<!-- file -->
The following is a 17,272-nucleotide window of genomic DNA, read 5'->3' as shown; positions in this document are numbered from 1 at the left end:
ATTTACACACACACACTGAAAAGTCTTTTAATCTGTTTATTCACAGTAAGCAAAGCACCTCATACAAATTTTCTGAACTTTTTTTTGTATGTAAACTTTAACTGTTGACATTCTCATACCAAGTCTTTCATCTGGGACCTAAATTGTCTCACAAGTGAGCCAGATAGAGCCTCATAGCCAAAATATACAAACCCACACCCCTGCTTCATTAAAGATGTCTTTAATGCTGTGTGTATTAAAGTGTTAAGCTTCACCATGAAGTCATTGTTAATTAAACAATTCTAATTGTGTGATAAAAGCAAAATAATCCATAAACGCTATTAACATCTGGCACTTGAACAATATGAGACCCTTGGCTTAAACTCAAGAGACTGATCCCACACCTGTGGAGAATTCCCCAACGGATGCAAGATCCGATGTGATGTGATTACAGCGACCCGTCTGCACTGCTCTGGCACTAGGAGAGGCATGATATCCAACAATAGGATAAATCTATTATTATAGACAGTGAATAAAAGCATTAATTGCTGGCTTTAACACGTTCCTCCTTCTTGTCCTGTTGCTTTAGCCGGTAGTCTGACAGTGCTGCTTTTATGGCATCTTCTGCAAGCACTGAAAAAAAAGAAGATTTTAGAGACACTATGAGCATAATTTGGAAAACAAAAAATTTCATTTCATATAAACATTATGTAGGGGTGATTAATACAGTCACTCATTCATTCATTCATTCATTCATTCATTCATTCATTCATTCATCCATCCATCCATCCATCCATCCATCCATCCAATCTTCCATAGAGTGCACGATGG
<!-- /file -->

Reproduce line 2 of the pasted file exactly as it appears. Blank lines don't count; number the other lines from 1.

ATTTACACACACACACTGAAAAGTCTTTTAATCTGTTTATTCACAGTAAGCAAAGCACCTCATACAAATTTTCTGAACTTTTTTTTGTATGTAAACTTTAACTGTTGACATTCTCATACCAAGTCTTTCATCTGGGACCTAAATTGTCTCACAAGTGAGCCAGATAGAGCCTCATAGCCAAAATATACAAACCCACACCCCTGCTTCATTAAAGATGTCTTTAATGCTGTGTGTATTAAAGTGTTAAGCTTCACCATGAAGTCATTGTTAATTAAACAATTCTAATTGTGTGATAAAAGCAAAATAATCCATAAACGCTATTAACATCTGGCACTTGAACAATATGAGACCCTTGGCTTAAACTCAAGAGACTGATCCCACACCTGTGGAGAATTCCCCAACGGATGCAAGATCCGATGTGATGTGATTACAGCGACCCGTCTGCACTGCTCTGGCACTAGGAGAGGCATGATATCCAACAATAGGATAAATCTATTATTATAGACAGTGAATAAAAGCATTAATTGCTGGCTTTAACACGTTCCTCCTTCTTGTCCTGTTGCTTTAGCCGGTAGTCTGACAGTGCTGCTTTTATGGCATCTTCTGCAAGCACTGAAAAAAAAGAAGATTTTAGAGACACTATGAGCATAATTTGGAAAACAAAAAATTTCATTTCATATAAACATTATGTAGGGGTGATTAATACAGTCACTCATTCATTCATTCATTCATTCATTCATTCATTCATTCATTCATCCATCCATCCATCCATCCATCCATCCATCCAATCTTCCATAGAGTGCACGATGG